This weekend saw a new wave of ransomware attack, the attack broke news headlines worldwide due to its use of a Windows exploit that seemingly many organisations had failed to deploy to their networks. This blog is to advise how you can protect your clients network against the current threat, next week we will follow up with a further blog providing more information on what can be learnt from the experience and how best to protect against future versions of ransomware.
Existing partners and your customers
For those customers that are part of our Unlimited support packages you can check monthly reports to confirm that the SMB v1 vulnerability has been patched, this is just for peace of mind as our engineers have been working around the clock since the WannaCry virus appeared to ensure that any machines that haven’t had this specific patch have got them.
Further work will go on to identify which customer networks no longer have a requirement for SMB v1 and this will be switched off where possible. More information on the depreciation of SMB v1 can be found here.
The SMB v1 vulnerability simply helped the virus spread, it does not stop the virus from performing normal ransomware encryption tasks. Customers employees should be reminded to remain vigilant and not to open any emails that look suspicious and ask the employee to open attachments or click links. These should be reported to the helpdesk for investigation.
Protecting against WannaCry ransomware
Patch your networks - Firstly ensure your network is protected with the SMB v1 vulnerability patch. The patch for all supported Windows versions is here.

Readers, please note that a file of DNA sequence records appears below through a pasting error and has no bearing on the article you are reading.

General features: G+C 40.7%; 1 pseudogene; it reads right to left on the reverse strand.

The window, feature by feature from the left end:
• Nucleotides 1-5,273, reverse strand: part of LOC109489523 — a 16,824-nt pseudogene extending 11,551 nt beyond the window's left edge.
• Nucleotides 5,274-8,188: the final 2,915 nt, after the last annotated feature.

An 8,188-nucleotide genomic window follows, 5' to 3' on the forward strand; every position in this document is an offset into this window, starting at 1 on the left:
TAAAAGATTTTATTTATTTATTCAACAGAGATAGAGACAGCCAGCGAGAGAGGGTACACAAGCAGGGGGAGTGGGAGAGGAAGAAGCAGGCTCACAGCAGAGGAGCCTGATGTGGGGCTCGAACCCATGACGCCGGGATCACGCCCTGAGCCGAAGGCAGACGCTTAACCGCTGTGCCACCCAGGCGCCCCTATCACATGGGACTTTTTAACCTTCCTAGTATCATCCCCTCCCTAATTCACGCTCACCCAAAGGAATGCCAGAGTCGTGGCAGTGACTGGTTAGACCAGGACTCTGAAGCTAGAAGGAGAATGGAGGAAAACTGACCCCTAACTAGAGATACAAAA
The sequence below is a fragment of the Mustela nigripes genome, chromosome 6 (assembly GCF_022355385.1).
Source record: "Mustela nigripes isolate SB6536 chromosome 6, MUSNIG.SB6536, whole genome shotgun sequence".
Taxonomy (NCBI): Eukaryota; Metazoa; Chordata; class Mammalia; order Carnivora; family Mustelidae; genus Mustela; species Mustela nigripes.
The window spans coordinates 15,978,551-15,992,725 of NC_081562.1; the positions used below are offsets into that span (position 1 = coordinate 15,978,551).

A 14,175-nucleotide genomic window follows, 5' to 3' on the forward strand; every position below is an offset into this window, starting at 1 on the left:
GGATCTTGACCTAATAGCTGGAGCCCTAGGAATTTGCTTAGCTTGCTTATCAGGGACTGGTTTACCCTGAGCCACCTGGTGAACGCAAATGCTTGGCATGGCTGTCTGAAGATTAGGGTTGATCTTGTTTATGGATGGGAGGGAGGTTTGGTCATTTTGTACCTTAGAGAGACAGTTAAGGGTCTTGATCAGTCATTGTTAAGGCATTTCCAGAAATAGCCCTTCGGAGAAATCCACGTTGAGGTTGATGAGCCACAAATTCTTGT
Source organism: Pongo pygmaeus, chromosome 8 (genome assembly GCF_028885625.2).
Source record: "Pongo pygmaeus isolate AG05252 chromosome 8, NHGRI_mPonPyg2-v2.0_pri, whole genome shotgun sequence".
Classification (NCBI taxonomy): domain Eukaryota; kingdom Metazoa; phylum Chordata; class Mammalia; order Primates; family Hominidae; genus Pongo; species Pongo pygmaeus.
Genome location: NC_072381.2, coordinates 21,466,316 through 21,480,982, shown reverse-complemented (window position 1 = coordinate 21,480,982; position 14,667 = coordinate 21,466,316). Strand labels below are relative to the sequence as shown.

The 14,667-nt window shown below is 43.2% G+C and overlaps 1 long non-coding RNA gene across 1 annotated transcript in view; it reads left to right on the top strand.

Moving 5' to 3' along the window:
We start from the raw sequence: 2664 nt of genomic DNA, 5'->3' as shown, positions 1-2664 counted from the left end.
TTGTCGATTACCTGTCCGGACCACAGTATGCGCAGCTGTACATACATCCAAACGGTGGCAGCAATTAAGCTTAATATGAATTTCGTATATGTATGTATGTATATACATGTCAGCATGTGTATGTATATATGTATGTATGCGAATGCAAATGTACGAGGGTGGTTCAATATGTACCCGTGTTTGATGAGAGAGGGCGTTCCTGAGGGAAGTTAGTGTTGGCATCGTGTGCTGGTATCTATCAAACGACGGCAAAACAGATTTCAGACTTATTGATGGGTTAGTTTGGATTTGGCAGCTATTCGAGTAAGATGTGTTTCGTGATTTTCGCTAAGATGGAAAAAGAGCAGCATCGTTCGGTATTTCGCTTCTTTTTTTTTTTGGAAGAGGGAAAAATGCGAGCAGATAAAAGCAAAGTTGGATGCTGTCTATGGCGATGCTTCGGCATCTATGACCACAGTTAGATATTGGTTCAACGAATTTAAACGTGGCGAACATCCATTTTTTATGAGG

Disable SMB v1 - As mentioned in the above, work towards disabling SMB v1 in your customer networks. All Windows versions since 2003 and XP have alternatives to SMB v1 but may still be using it to connect to printers and other network devices so check these before disabling.
Ransomware is distributed by email; spam filters range from very inexpensive to more costly options. Those more costly options perform much more in depth scanning of emails to ensure the content is safe, Uptime Solutions offers both platforms but it is important to make sure your customers understand that with anti-spam you really do get what you pay for.
Web filtering – All ransomware needs to call home, to first download the viral code and then to exchange encryption keys. Having web filtering in place and ensuring that firewalls are locked down so that machines are only able to access the web via web filtering is a good way to stop ransomware entering into your network. The web filtering antivirus vendors now have effective ways of detecting newer ransomware versions, known as zero day attacks.
Antivirus – Having a reputable desktop antivirus to detect and stop zero day attacks is imperative to stopping ransomware in its tracks. It is the last point of defence in today’s multi-layer approach that is needed to stopping ransomware.
While there is no guaranteed method to stop all new threats, a multi-layered approach to network security, frequent patching and user vigilance will go a long way to protecting your network without the need for huge investments.
If you have any questions for the team, please don’t hesitate to call us on 0203 764 7688, or leave us a message on our contact page.